Historically, interoperability has been the main goal in Web-based distributed systems, whereas decoupling has been one of the top concerns in software engineering, when developing an application, along with other metrics such as cohesion.

Software development methods emphasize decoupling, changeability and agility, which means structuring classes of an application so that a change somewhere affects the remaining classes as little as possible and an application developer can deal with it easily and in a short time. Interoperability between classes of a local application is the easy part, since there is usually a single programming language with a shared class inheritance hierarchy.

The interaction between distributed applications is completely different. Interoperability is hard, since these applications are developed, compiled, and linked independently. Most likely, this means different type names, inheritance hierarchies, programming languages, execution platforms, and data formats. Inheritance-based polymorphism, one of the main workhorses of object-oriented software design to increase decoupling, is no longer usable. Current technologies base interoperability on strict data format matching (sharing of data schema). Although decoupling is of paramount importance, application developers have treated it as a side issue in distributed contexts, a best-effort endeavor after achieving the primary goal, interoperability (Delgado, 2019a).

The two most used application integration approaches, Service-Oriented Architecture (SOA) (Erl, Merson, & Stoffers, 2017) and Representational State Transfer (REST) (Fielding, Taylor, Erenkrantz, Gorlick, Whitehead, Khare, & Oreizy, 2017) hardly comply with the principle of least knowledge. They achieve interoperability but do not solve the coupling problem, since they require that the schemas used by the interacting applications are the same. The use of polymorphism is restricted and has no formal underlying model.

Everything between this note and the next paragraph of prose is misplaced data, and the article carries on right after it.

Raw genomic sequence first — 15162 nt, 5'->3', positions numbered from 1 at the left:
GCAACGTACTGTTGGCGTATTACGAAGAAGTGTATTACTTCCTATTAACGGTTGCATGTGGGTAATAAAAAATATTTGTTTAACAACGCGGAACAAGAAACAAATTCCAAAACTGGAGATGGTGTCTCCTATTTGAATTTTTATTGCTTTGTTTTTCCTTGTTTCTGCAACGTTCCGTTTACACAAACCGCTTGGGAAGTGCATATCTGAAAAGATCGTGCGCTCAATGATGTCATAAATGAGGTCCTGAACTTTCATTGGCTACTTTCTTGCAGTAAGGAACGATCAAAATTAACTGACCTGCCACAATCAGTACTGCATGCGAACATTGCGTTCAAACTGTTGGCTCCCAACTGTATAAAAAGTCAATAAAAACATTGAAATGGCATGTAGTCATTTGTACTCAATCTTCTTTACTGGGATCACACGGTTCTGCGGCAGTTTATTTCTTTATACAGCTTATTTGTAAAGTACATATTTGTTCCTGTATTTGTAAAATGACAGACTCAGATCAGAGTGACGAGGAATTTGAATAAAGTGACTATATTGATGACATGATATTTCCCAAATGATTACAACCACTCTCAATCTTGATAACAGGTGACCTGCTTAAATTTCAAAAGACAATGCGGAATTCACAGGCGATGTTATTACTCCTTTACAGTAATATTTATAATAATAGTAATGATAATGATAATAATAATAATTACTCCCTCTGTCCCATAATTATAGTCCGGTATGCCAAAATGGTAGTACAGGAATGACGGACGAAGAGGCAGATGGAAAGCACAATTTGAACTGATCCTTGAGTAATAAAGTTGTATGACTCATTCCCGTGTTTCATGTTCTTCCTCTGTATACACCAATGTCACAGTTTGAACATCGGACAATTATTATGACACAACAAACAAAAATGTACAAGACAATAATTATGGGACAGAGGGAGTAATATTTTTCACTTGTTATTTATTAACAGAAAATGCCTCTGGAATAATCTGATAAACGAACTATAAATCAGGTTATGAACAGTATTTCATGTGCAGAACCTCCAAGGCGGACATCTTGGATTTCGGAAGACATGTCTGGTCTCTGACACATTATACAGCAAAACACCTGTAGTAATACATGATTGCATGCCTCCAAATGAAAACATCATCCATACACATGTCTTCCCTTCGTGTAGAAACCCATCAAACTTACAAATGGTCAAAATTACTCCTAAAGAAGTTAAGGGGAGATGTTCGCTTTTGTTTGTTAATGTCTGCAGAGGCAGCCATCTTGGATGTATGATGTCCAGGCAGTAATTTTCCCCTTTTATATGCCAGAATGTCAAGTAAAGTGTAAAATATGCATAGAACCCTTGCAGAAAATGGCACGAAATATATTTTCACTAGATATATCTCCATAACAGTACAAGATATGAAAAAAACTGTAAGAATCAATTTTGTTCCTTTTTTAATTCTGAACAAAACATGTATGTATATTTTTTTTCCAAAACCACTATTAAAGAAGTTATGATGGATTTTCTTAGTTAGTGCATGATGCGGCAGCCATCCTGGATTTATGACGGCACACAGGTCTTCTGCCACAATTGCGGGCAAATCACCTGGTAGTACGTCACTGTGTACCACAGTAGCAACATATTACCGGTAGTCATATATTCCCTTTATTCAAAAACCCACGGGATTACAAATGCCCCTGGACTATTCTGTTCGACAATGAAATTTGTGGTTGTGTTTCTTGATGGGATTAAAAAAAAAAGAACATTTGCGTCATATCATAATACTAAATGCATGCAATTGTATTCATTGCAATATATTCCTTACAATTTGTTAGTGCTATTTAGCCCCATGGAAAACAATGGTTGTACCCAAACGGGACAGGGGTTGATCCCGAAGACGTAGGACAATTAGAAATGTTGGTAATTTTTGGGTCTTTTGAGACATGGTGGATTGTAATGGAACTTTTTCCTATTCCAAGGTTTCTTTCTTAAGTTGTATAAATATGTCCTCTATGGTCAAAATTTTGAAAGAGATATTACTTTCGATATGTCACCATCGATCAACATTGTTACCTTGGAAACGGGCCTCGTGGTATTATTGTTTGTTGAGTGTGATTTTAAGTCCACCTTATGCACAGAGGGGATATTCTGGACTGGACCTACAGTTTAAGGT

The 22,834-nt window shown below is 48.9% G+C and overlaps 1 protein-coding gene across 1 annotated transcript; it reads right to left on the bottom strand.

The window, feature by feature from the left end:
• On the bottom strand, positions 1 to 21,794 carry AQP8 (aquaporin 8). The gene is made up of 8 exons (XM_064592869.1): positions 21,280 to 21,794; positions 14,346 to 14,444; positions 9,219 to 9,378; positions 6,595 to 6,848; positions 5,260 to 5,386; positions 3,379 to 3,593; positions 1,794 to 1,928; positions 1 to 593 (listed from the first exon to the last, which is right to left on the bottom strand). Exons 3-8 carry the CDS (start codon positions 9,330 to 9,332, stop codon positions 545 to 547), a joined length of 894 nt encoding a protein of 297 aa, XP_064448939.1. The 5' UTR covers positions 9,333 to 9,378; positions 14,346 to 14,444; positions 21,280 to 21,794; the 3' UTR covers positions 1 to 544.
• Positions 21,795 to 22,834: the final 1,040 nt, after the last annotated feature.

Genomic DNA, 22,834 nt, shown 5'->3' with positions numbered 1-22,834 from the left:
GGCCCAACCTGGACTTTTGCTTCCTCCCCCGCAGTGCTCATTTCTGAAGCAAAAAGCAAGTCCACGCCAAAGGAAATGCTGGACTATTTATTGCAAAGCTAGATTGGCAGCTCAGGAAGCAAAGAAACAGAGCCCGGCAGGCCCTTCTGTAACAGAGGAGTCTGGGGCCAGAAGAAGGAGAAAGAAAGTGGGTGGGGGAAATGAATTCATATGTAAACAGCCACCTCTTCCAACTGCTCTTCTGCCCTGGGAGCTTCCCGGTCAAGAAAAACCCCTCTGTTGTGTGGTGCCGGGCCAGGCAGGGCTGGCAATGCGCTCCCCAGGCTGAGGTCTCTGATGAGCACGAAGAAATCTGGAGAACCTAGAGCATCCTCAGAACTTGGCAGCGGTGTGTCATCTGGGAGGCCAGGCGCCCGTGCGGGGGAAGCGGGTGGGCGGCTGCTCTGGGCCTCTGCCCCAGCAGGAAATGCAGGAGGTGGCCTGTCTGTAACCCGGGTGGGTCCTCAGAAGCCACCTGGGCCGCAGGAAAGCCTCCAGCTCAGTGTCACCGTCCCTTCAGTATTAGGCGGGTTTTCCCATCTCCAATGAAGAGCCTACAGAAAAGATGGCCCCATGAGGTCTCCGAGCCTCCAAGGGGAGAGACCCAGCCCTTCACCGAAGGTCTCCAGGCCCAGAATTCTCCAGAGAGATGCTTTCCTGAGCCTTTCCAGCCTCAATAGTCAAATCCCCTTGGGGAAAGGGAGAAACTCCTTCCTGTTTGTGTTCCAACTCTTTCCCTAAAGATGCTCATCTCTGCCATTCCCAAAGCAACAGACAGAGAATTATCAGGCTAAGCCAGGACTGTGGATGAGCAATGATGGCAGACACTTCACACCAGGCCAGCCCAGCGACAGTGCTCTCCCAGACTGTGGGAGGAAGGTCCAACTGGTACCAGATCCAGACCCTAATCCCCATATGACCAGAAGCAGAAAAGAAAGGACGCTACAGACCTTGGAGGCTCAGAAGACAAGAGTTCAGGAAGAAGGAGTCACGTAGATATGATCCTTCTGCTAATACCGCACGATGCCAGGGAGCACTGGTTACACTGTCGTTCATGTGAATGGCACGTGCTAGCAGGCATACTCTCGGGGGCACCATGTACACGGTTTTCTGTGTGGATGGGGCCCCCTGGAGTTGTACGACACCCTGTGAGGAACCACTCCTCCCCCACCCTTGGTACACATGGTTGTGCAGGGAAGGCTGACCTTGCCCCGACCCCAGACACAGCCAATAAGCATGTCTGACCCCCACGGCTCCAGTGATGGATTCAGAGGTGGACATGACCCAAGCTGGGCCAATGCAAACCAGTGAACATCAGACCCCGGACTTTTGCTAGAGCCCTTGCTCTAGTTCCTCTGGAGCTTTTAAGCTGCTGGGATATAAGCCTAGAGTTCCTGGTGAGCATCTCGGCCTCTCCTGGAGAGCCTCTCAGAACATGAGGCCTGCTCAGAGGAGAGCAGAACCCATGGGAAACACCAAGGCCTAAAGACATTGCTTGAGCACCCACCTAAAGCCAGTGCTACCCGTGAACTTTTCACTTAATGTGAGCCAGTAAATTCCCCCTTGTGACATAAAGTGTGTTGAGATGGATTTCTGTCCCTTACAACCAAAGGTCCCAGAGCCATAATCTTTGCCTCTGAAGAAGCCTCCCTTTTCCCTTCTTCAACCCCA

Key Terms in this Chapter

Service: The set of operations supported by an application that together define its interface (the set of reactions to messages that the application is able to receive and process) and behavior.

Server: A role performed by a resource S in an interaction with another C , which involves waiting for a request from C , honoring it and typically sending a response back to C .

Resource: The computer-based implementation of a service.

Conformance: Asymmetric property between two servers, S 1 and S 2 ( S 1 conforms to S 2 ) that indicates that S 1 fulfills all the expectations of all the clients of S 2 in terms of the effects caused by its requests, which means that S 2 can replace S 1 .

Client: A role performed by a resource C in an interaction with another S , which involves making a request to S and typically waiting for a response.

Compliance: Asymmetric property between a client C and a server S ( C is compliant with S ) that indicates that C satisfies all the requirements of S in terms of accepting requests.

Interoperability: Asymmetric property between a client C and a server S that holds if C is compliant with the set of requests allowed by S and S is conformant with the set of responses expected by C .